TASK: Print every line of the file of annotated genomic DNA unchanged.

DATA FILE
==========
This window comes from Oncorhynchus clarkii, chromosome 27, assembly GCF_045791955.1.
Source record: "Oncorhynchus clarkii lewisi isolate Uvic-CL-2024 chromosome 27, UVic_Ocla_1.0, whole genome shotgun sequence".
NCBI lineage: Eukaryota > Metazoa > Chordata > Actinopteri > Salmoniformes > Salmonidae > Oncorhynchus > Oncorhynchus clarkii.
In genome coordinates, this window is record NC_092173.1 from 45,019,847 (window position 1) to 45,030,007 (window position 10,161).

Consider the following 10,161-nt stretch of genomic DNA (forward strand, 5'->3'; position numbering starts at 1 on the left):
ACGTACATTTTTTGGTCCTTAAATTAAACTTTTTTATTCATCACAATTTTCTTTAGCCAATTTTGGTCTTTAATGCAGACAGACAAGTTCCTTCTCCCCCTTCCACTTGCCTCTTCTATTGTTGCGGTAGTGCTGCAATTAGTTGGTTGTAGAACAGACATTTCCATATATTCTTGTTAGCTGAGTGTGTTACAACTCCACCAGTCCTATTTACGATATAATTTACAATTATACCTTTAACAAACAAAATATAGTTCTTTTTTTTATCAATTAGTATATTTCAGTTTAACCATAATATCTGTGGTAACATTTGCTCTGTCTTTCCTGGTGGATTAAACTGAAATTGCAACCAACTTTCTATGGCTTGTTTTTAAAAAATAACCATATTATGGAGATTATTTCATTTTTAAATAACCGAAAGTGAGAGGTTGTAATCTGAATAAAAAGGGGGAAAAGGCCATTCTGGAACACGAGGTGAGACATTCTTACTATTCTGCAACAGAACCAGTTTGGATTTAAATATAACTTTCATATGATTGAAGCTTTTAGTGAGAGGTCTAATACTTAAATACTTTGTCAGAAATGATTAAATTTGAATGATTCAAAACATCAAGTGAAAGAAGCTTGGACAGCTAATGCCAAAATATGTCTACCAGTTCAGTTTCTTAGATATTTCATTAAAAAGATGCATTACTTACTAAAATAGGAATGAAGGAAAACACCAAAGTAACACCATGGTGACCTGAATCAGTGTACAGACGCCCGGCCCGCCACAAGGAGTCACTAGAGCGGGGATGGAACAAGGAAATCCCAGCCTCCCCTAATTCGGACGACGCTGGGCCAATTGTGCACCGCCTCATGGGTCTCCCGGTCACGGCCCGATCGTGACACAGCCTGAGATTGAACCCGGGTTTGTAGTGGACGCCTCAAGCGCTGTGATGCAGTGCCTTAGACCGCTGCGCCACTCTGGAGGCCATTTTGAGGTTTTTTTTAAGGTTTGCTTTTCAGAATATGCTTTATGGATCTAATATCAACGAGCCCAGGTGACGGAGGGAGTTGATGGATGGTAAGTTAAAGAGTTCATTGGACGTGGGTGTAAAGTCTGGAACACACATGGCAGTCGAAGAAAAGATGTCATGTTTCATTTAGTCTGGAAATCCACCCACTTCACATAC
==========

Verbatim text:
This window comes from Oncorhynchus clarkii, chromosome 27, assembly GCF_045791955.1.
Source record: "Oncorhynchus clarkii lewisi isolate Uvic-CL-2024 chromosome 27, UVic_Ocla_1.0, whole genome shotgun sequence".
NCBI lineage: Eukaryota > Metazoa > Chordata > Actinopteri > Salmoniformes > Salmonidae > Oncorhynchus > Oncorhynchus clarkii.
In genome coordinates, this window is record NC_092173.1 from 45,019,847 (window position 1) to 45,030,007 (window position 10,161).

Consider the following 10,161-nt stretch of genomic DNA (forward strand, 5'->3'; position numbering starts at 1 on the left):
ACGTACATTTTTTGGTCCTTAAATTAAACTTTTTTATTCATCACAATTTTCTTTAGCCAATTTTGGTCTTTAATGCAGACAGACAAGTTCCTTCTCCCCCTTCCACTTGCCTCTTCTATTGTTGCGGTAGTGCTGCAATTAGTTGGTTGTAGAACAGACATTTCCATATATTCTTGTTAGCTGAGTGTGTTACAACTCCACCAGTCCTATTTACGATATAATTTACAATTATACCTTTAACAAACAAAATATAGTTCTTTTTTTTATCAATTAGTATATTTCAGTTTAACCATAATATCTGTGGTAACATTTGCTCTGTCTTTCCTGGTGGATTAAACTGAAATTGCAACCAACTTTCTATGGCTTGTTTTTAAAAAATAACCATATTATGGAGATTATTTCATTTTTAAATAACCGAAAGTGAGAGGTTGTAATCTGAATAAAAAGGGGGAAAAGGCCATTCTGGAACACGAGGTGAGACATTCTTACTATTCTGCAACAGAACCAGTTTGGATTTAAATATAACTTTCATATGATTGAAGCTTTTAGTGAGAGGTCTAATACTTAAATACTTTGTCAGAAATGATTAAATTTGAATGATTCAAAACATCAAGTGAAAGAAGCTTGGACAGCTAATGCCAAAATATGTCTACCAGTTCAGTTTCTTAGATATTTCATTAAAAAGATGCATTACTTACTAAAATAGGAATGAAGGAAAACACCAAAGTAACACCATGGTGACCTGAATCAGTGTACAGACGCCCGGCCCGCCACAAGGAGTCACTAGAGCGGGGATGGAACAAGGAAATCCCAGCCTCCCCTAATTCGGACGACGCTGGGCCAATTGTGCACCGCCTCATGGGTCTCCCGGTCACGGCCCGATCGTGACACAGCCTGAGATTGAACCCGGGTTTGTAGTGGACGCCTCAAGCGCTGTGATGCAGTGCCTTAGACCGCTGCGCCACTCTGGAGGCCATTTTGAGGTTTTTTTTAAGGTTTGCTTTTCAGAATATGCTTTATGGATCTAATATCAACGAGCCCAGGTGACGGAGGGAGTTGATGGATGGTAAGTTAAAGAGTTCATTGGACGTGGGTGTAAAGTCTGGAACACACATGGCAGTCGAAGAAAAGATGTCATGTTTCATTTAGTCTGGAAATCCACCCACTTCACATAC